"Before undertaking the surfacing of a drive-in theatre, it is of paramount importance to remember that the raw earth of the original plot has settled for long centuries. Millions of rain storms, floods, snows, and frosts have packed and kneaded it into it's original contours. Therefore, it is to be expected that, regardless of how well the ground is rolled and tamped, some settlement and soft spots will develope in the new grade for some months after the bulldozers, graders, and diggers have finished their work of grading the area into curved ramps and crisscrossing it with drainage and conduit ditches.

WAIT FOR SOIL SETTLEMENT
In view of this fact, the wise drive-in operator does well to wait a full season, or at least two or three months, before dressing OR blacktopping either his ramp areas or driveways. In short, serviceable, dependable surfaces cannot be hurried, for hastily paved OR gravel surfaces that look and feel perfectly solid may react very badly under the narrow wheels and weight of continued automobile traffic. With the exception of marshy areas, the sub-soil itself is the key, and it will not support any top surfacing, not even cement, until it has settled and adjusted itself to it's new planes."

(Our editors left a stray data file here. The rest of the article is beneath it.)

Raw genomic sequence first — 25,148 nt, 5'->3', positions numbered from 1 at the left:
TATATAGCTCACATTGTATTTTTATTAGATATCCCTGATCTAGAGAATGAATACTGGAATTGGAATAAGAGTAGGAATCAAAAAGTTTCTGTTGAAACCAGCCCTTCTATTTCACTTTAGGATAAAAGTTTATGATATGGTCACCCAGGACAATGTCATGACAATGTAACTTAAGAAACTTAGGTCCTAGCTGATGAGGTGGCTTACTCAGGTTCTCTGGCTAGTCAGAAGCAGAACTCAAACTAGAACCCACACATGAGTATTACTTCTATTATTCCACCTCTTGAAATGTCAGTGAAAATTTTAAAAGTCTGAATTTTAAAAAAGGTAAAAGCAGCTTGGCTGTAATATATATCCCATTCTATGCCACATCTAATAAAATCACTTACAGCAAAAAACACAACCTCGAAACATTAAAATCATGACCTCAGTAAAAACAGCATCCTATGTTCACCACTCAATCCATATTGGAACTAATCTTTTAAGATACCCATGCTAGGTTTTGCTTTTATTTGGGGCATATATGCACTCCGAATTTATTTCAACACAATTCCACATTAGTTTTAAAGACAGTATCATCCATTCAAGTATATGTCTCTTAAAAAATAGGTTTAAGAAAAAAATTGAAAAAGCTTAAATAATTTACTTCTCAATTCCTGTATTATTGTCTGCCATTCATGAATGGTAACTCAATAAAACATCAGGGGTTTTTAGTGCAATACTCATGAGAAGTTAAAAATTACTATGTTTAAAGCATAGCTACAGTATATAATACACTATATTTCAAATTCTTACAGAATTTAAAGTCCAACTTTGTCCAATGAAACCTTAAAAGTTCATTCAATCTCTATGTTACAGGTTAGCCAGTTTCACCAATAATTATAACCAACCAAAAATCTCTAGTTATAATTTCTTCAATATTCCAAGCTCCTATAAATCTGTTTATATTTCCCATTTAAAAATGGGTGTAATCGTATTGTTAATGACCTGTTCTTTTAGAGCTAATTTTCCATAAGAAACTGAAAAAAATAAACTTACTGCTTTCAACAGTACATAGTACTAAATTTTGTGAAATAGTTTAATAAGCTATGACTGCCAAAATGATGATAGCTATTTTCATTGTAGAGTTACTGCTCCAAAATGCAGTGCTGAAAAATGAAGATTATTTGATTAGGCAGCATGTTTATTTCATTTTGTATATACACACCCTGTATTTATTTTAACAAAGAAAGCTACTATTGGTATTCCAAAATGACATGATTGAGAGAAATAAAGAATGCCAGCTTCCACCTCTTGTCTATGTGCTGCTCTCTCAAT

There is much more said here in this article including the type of "gravels" to use in different parts of the country. Some of the topics covered include: GRAVELS and FILLS, BLACKTOP and OIL TREATMENT, APPLICATION of SURFACINGS.

I would be happy to make a copy of this article and mail it to you if you were to e-mail me with your address.
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Re: Paving Requirements 02 Apr 2002 10:58 #27730

  • mesbursmith